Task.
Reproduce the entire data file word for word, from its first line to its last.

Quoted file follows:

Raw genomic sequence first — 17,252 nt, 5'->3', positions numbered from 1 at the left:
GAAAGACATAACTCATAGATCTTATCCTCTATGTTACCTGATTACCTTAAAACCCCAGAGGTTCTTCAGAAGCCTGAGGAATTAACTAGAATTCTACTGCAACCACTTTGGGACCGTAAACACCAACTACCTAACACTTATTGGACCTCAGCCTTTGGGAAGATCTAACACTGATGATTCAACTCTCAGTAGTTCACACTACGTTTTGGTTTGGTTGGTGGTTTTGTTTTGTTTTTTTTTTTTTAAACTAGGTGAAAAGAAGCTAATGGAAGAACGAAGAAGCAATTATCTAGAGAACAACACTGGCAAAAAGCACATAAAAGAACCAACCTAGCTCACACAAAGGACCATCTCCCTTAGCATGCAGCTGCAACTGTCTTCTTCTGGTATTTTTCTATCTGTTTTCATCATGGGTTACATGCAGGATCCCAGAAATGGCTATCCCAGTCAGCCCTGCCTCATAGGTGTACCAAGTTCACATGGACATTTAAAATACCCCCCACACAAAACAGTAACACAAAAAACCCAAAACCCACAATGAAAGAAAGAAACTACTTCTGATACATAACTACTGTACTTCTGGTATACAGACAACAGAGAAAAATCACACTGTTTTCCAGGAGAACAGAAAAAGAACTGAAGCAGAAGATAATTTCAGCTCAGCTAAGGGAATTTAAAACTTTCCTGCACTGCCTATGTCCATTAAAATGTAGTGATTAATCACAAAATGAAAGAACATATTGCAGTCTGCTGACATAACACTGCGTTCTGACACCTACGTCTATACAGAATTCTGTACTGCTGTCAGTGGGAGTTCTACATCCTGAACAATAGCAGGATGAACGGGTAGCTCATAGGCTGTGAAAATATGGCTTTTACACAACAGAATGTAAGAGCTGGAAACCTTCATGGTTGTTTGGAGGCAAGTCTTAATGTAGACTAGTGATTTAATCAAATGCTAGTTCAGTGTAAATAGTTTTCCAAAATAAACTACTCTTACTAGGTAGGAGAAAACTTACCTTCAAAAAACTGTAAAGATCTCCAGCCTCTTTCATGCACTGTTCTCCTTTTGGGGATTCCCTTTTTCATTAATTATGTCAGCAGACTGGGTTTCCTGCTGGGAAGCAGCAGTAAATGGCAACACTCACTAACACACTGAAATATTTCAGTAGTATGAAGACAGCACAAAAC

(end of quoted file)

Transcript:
Raw genomic sequence first — 17,252 nt, 5'->3', positions numbered from 1 at the left:
GAAAGACATAACTCATAGATCTTATCCTCTATGTTACCTGATTACCTTAAAACCCCAGAGGTTCTTCAGAAGCCTGAGGAATTAACTAGAATTCTACTGCAACCACTTTGGGACCGTAAACACCAACTACCTAACACTTATTGGACCTCAGCCTTTGGGAAGATCTAACACTGATGATTCAACTCTCAGTAGTTCACACTACGTTTTGGTTTGGTTGGTGGTTTTGTTTTGTTTTTTTTTTTTTAAACTAGGTGAAAAGAAGCTAATGGAAGAACGAAGAAGCAATTATCTAGAGAACAACACTGGCAAAAAGCACATAAAAGAACCAACCTAGCTCACACAAAGGACCATCTCCCTTAGCATGCAGCTGCAACTGTCTTCTTCTGGTATTTTTCTATCTGTTTTCATCATGGGTTACATGCAGGATCCCAGAAATGGCTATCCCAGTCAGCCCTGCCTCATAGGTGTACCAAGTTCACATGGACATTTAAAATACCCCCCACACAAAACAGTAACACAAAAAACCCAAAACCCACAATGAAAGAAAGAAACTACTTCTGATACATAACTACTGTACTTCTGGTATACAGACAACAGAGAAAAATCACACTGTTTTCCAGGAGAACAGAAAAAGAACTGAAGCAGAAGATAATTTCAGCTCAGCTAAGGGAATTTAAAACTTTCCTGCACTGCCTATGTCCATTAAAATGTAGTGATTAATCACAAAATGAAAGAACATATTGCAGTCTGCTGACATAACACTGCGTTCTGACACCTACGTCTATACAGAATTCTGTACTGCTGTCAGTGGGAGTTCTACATCCTGAACAATAGCAGGATGAACGGGTAGCTCATAGGCTGTGAAAATATGGCTTTTACACAACAGAATGTAAGAGCTGGAAACCTTCATGGTTGTTTGGAGGCAAGTCTTAATGTAGACTAGTGATTTAATCAAATGCTAGTTCAGTGTAAATAGTTTTCCAAAATAAACTACTCTTACTAGGTAGGAGAAAACTTACCTTCAAAAAACTGTAAAGATCTCCAGCCTCTTTCATGCACTGTTCTCCTTTTGGGGATTCCCTTTTTCATTAATTATGTCAGCAGACTGGGTTTCCTGCTGGGAAGCAGCAGTAAATGGCAACACTCACTAACACACTGAAATATTTCAGTAGTATGAAGACAGCACAAAAC